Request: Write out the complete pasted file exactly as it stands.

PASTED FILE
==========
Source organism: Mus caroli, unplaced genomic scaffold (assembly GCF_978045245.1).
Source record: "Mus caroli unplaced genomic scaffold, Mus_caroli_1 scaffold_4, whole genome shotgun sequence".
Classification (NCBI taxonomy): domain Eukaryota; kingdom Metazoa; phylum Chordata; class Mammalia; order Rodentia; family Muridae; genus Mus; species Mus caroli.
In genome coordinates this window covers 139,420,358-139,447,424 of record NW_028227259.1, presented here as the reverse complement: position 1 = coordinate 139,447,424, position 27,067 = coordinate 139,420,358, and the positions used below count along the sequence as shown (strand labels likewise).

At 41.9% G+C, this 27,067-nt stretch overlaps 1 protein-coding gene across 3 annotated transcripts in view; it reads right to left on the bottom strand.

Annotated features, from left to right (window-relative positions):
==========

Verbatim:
Source organism: Mus caroli, unplaced genomic scaffold (assembly GCF_978045245.1).
Source record: "Mus caroli unplaced genomic scaffold, Mus_caroli_1 scaffold_4, whole genome shotgun sequence".
Classification (NCBI taxonomy): domain Eukaryota; kingdom Metazoa; phylum Chordata; class Mammalia; order Rodentia; family Muridae; genus Mus; species Mus caroli.
In genome coordinates this window covers 139,420,358-139,447,424 of record NW_028227259.1, presented here as the reverse complement: position 1 = coordinate 139,447,424, position 27,067 = coordinate 139,420,358, and the positions used below count along the sequence as shown (strand labels likewise).

At 41.9% G+C, this 27,067-nt stretch overlaps 1 protein-coding gene across 3 annotated transcripts in view; it reads right to left on the bottom strand.

Annotated features, from left to right (window-relative positions):